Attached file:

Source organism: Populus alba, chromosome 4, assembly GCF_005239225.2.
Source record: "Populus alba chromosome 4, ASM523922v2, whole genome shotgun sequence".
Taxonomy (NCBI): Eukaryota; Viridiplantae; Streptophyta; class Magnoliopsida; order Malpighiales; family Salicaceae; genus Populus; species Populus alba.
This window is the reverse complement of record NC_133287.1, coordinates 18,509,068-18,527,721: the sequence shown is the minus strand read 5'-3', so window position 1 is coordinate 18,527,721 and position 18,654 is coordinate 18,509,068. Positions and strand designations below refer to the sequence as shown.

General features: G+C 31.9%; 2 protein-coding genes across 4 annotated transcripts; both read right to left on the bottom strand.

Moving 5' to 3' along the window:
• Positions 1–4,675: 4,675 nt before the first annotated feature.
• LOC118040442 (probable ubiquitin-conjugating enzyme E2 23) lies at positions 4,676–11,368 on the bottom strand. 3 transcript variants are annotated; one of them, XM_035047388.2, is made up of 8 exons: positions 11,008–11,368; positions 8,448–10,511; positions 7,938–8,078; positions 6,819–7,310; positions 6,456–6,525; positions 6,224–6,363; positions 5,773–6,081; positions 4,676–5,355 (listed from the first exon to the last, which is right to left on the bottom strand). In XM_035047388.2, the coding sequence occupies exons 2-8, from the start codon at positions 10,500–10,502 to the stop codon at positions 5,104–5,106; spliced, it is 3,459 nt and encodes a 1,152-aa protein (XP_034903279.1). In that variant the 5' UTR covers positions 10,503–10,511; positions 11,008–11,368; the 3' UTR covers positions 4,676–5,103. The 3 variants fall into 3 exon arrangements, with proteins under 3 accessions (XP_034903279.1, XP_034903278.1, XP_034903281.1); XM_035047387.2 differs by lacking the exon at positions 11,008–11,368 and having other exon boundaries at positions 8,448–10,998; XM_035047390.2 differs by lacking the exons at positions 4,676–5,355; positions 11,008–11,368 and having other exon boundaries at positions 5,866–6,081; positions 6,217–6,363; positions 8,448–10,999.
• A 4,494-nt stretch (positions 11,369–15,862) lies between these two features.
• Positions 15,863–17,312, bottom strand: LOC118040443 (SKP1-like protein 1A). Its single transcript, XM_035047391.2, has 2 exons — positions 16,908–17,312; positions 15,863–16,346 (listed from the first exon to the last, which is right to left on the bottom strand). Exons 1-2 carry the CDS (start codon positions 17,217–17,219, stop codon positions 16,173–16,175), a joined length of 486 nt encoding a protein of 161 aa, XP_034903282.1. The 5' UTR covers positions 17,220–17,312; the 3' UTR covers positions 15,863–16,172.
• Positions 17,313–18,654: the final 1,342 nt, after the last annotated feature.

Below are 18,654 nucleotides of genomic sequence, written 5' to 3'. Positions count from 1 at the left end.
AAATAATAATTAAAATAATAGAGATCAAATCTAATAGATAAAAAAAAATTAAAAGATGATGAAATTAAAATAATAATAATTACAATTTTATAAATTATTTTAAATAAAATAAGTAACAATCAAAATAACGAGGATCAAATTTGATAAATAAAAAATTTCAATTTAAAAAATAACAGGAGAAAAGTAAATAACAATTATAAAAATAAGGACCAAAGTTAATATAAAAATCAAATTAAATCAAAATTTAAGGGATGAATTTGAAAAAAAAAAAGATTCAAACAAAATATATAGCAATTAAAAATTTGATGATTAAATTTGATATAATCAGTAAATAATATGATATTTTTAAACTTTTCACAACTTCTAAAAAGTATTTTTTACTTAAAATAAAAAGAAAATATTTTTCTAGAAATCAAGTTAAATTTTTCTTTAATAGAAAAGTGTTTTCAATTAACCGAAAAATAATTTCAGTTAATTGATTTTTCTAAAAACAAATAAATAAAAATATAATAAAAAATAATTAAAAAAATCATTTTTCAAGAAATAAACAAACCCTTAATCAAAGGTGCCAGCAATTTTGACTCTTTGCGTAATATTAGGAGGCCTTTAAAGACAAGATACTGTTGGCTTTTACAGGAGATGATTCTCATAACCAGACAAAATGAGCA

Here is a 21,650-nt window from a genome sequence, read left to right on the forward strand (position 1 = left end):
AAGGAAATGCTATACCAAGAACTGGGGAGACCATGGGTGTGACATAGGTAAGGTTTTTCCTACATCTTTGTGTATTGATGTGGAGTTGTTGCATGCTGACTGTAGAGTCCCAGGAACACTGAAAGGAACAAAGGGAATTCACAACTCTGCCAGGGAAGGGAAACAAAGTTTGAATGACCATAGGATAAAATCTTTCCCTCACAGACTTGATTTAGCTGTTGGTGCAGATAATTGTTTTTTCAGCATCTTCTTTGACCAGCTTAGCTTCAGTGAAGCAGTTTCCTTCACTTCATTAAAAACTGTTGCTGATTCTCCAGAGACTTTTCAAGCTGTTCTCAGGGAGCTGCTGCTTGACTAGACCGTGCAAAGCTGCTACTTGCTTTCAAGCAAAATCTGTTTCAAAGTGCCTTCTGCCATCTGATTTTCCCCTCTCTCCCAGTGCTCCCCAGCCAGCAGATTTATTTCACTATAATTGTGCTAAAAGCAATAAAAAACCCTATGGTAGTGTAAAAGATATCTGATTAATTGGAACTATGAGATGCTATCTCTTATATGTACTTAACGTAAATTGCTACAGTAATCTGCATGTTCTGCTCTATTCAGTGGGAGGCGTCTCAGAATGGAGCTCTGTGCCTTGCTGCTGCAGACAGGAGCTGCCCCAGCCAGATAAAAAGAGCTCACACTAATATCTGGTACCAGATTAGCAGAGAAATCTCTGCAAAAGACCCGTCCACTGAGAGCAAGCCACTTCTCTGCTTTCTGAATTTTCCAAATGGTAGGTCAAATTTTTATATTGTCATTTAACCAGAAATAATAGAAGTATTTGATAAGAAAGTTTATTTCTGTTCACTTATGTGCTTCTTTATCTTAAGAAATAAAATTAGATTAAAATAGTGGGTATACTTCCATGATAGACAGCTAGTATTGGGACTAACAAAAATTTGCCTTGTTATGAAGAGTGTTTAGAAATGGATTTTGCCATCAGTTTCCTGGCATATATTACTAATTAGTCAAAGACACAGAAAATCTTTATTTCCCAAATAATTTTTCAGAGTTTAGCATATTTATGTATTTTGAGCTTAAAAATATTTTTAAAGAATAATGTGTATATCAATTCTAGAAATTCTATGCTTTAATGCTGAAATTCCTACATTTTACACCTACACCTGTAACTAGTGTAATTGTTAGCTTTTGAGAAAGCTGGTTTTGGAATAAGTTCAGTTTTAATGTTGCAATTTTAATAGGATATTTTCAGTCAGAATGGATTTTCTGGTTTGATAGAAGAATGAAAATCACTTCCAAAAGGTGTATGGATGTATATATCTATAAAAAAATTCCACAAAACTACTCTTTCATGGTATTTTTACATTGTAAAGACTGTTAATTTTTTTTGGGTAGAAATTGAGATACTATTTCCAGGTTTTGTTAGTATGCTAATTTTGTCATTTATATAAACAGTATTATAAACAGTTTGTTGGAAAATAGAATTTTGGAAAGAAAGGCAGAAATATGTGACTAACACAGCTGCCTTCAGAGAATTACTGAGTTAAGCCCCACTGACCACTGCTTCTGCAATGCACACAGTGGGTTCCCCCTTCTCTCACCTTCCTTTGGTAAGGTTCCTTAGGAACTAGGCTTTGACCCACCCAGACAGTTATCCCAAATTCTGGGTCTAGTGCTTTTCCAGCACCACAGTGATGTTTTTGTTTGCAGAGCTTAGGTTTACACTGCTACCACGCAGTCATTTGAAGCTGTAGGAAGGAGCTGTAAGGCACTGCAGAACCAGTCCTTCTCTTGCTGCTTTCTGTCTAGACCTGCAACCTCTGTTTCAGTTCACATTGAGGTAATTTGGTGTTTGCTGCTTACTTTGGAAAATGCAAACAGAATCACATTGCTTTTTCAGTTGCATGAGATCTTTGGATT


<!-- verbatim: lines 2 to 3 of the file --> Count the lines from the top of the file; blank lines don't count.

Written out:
Source record: "Populus alba chromosome 4, ASM523922v2, whole genome shotgun sequence".
Taxonomy (NCBI): Eukaryota; Viridiplantae; Streptophyta; class Magnoliopsida; order Malpighiales; family Salicaceae; genus Populus; species Populus alba.